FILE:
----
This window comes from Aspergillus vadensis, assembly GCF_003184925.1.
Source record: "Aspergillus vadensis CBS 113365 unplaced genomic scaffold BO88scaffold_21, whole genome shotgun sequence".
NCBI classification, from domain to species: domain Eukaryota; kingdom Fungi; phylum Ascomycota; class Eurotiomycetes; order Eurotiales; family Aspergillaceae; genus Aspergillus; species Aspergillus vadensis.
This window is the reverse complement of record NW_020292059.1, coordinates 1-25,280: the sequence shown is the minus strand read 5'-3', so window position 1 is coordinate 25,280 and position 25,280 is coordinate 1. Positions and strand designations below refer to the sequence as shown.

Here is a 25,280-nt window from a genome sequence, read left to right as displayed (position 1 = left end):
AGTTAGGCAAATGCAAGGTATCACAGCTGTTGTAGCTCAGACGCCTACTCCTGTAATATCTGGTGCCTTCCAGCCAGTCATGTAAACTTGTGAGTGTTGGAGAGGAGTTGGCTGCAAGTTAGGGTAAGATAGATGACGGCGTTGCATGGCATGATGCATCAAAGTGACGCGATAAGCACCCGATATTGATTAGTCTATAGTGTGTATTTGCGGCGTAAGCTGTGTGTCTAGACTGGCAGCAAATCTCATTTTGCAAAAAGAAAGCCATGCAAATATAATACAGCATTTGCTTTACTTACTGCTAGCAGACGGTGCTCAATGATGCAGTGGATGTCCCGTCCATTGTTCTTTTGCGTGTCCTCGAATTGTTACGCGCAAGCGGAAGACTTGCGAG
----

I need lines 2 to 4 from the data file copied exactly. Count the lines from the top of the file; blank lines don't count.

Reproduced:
Source record: "Aspergillus vadensis CBS 113365 unplaced genomic scaffold BO88scaffold_21, whole genome shotgun sequence".
NCBI classification, from domain to species: domain Eukaryota; kingdom Fungi; phylum Ascomycota; class Eurotiomycetes; order Eurotiales; family Aspergillaceae; genus Aspergillus; species Aspergillus vadensis.
This window is the reverse complement of record NW_020292059.1, coordinates 1-25,280: the sequence shown is the minus strand read 5'-3', so window position 1 is coordinate 25,280 and position 25,280 is coordinate 1. Positions and strand designations below refer to the sequence as shown.